Skeleton bones on the floor of a burial site

Epidemics have plagued human populations for thousands of years, but there are very few clues as to what pathogens may have caused massive epidemics in the past. Scientists are using new techniques to extract and analyze ancient DNA, and what they have found may give us information about how things happened nearly 500 years ago.

Through the pairing of archeological and genomic evidence, there is new knowledge of the historical circumstances and potential impact of pathogens on ancient human communities. Traces of the ancient DNA of Salmonella enterica subspecies serovar Paratyphi C were found from individuals excavated from a specific cemetery Teposcolula-Yucundaa, Oaxaca in southern Mexico that is linked to the 1545–1550 CE epidemic.

In a recent paper, scientists isolated S. Paratyphi C in human remains of ten individuals in Mexico using a new metagenomic analysis tool called MALT. Scientists suggest that this bacterial cause for enteric fever may have been the pathogen of the 1545 epidemic in this community.

Much of what we know today about past human populations comes from remains that can be found in burial sites. Modern DNA extraction and sequencing techniques make it possible to determine what microbes and remnants of DNA exist on bones and teeth.

Tooth samples were taken from individuals buried in sites that have been identified as pre-contact and post-contact with the epidemic causing agent. The ancient DNA samples were sequenced and compared with bacterial genomes available from the National Center for Biotechnology Information (NCBI) RefSeq. Soil samples were also taken to assess the background DNA.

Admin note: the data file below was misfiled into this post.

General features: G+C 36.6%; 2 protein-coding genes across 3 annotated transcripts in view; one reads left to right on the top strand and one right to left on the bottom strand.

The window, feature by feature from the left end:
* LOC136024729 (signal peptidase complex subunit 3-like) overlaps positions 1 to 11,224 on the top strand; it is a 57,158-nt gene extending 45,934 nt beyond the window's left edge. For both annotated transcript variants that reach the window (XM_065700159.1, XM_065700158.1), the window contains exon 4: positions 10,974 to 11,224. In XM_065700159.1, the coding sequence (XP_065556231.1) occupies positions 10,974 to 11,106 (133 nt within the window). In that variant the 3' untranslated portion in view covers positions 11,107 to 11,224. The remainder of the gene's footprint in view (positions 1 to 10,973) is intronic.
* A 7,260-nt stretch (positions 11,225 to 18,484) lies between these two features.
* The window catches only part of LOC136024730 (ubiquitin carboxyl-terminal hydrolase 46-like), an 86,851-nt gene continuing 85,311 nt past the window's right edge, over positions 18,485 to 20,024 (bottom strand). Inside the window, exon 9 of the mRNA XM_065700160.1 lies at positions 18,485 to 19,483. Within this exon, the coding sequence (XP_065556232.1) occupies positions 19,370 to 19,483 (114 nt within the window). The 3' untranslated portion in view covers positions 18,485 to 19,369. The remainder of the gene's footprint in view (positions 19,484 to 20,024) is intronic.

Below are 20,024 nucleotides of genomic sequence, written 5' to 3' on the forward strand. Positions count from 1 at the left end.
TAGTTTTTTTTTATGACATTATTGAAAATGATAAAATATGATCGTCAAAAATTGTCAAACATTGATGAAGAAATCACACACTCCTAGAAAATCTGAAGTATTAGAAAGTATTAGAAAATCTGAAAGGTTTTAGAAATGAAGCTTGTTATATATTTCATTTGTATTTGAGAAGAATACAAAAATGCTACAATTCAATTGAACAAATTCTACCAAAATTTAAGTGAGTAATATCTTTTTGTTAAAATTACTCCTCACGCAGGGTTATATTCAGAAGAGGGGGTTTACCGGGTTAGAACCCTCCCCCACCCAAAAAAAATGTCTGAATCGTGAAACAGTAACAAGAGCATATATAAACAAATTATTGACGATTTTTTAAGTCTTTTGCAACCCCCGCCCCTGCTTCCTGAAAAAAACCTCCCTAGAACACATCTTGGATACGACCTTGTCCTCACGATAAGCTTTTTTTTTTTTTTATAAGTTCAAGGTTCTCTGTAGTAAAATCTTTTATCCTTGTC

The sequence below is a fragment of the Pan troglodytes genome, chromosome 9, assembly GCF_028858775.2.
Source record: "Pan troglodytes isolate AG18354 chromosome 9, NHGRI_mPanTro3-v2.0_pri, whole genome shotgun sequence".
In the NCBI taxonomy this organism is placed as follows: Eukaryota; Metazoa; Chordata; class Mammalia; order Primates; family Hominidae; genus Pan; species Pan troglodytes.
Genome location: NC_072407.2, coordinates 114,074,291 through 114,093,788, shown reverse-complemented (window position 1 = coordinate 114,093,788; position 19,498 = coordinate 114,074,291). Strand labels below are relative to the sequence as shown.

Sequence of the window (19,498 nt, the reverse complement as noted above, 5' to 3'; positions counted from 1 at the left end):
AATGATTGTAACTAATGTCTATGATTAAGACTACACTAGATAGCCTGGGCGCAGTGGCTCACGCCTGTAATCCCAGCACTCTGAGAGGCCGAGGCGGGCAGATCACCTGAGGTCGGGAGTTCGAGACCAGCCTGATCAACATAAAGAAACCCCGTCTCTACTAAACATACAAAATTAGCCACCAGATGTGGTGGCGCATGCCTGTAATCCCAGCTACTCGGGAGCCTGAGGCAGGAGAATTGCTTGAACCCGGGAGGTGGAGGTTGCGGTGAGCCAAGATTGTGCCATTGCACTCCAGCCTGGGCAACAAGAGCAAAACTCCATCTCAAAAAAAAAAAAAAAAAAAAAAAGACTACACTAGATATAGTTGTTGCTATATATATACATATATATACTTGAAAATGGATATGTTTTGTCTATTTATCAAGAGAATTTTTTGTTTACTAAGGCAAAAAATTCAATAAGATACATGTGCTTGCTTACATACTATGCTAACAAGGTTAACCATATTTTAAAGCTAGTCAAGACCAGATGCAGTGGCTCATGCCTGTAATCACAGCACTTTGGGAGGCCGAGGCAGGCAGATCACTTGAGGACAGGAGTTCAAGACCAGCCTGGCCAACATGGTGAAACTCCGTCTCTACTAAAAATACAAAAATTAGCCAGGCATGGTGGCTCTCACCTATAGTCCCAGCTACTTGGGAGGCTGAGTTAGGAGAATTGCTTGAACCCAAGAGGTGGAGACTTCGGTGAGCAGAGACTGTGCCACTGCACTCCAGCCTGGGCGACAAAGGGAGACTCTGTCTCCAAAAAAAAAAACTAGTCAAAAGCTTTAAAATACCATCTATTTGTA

A new analysis technique is introduced by these authors, the MEGAN alignment tool or MALT. MALT was used for alignment and analysis of metagenomic DNA-sequencing data. MALT is similar to Basic Local Alignment Search Tool (BLAST) in that it computes alignments of highly conserved segments and references, but has been built to make these computations much faster.

Much like detectives hoping to find clues at a murder site, these scientists hoped that their analysis would reveal what pathogens were at the burial site. The results show that all individuals from the post-contact burial site had DNA segments that aligned with S. Paratyphi C DNA. No matches were found in individuals from the pre-contact burial site.

Seems like an open and shut case, but while all of the individuals from the post-contact time period show DNA that matched with S. Paratyphi C, it may be only one part of the epidemic picture.

“The historical records match a hemorrhagic fever, but we shouldn’t be too dismissive on what biologic agent it really was,” Kirsten Bos told Science.

We may still be far from seeing the whole epidemic picture. This study compared DNA samples from humans with known complete bacterial DNA genomes, therefore excluding RNA genomes. Future studies may also investigate the potential for multiple pathogens circulating at the time to have compounding and synergistic effects on the human population.

Ancient evidence of S. Paratyphi C has also been explored in Europe. A study in 2017 found the strain in an 800-year-old skeleton in Norway. Scientists are estimating that this pathogen has circulated in human populations for at least 1,000 years, and originated in swine.

Although this bacterial pathogen was only found in bodies buried during the epidemic around the time the Europeans arrived in Mexico, it may not necessarily imply that the Europeans brought the disease with them.

This groundbreaking research helps to clarify the presence of certain pathogens at the time and place of the epidemic, but further investigative work is needed to understand the full story!

Learn more about how researchers are working with ancient DNA:

By Chia-Yi Hou, PhD